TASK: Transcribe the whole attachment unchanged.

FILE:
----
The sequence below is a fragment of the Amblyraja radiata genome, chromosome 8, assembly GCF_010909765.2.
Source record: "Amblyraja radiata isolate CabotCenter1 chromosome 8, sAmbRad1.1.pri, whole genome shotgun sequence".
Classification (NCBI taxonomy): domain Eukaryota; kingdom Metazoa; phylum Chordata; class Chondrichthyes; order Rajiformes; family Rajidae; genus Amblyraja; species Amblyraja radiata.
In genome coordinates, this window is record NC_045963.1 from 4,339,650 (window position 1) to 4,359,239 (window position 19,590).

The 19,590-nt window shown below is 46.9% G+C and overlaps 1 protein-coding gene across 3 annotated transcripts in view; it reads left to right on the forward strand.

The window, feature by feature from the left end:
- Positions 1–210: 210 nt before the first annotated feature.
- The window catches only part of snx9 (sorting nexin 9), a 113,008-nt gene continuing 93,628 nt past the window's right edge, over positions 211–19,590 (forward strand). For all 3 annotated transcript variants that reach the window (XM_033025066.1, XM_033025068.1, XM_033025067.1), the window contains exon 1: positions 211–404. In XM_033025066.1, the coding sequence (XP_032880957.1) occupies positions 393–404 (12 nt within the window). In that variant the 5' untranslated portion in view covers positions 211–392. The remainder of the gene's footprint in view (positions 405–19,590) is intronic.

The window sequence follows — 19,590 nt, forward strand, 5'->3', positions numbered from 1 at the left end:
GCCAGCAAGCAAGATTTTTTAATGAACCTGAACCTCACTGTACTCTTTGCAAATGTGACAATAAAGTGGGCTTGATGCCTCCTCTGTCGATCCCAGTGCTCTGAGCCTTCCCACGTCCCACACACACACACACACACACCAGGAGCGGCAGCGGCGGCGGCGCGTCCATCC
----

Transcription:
The sequence below is a fragment of the Amblyraja radiata genome, chromosome 8, assembly GCF_010909765.2.
Source record: "Amblyraja radiata isolate CabotCenter1 chromosome 8, sAmbRad1.1.pri, whole genome shotgun sequence".
Classification (NCBI taxonomy): domain Eukaryota; kingdom Metazoa; phylum Chordata; class Chondrichthyes; order Rajiformes; family Rajidae; genus Amblyraja; species Amblyraja radiata.
In genome coordinates, this window is record NC_045963.1 from 4,339,650 (window position 1) to 4,359,239 (window position 19,590).

The 19,590-nt window shown below is 46.9% G+C and overlaps 1 protein-coding gene across 3 annotated transcripts in view; it reads left to right on the forward strand.

The window, feature by feature from the left end:
- Positions 1–210: 210 nt before the first annotated feature.
- The window catches only part of snx9 (sorting nexin 9), a 113,008-nt gene continuing 93,628 nt past the window's right edge, over positions 211–19,590 (forward strand). For all 3 annotated transcript variants that reach the window (XM_033025066.1, XM_033025068.1, XM_033025067.1), the window contains exon 1: positions 211–404. In XM_033025066.1, the coding sequence (XP_032880957.1) occupies positions 393–404 (12 nt within the window). In that variant the 5' untranslated portion in view covers positions 211–392. The remainder of the gene's footprint in view (positions 405–19,590) is intronic.

The window sequence follows — 19,590 nt, forward strand, 5'->3', positions numbered from 1 at the left end:
GCCAGCAAGCAAGATTTTTTAATGAACCTGAACCTCACTGTACTCTTTGCAAATGTGACAATAAAGTGGGCTTGATGCCTCCTCTGTCGATCCCAGTGCTCTGAGCCTTCCCACGTCCCACACACACACACACACACACCAGGAGCGGCAGCGGCGGCGGCGCGTCCATCC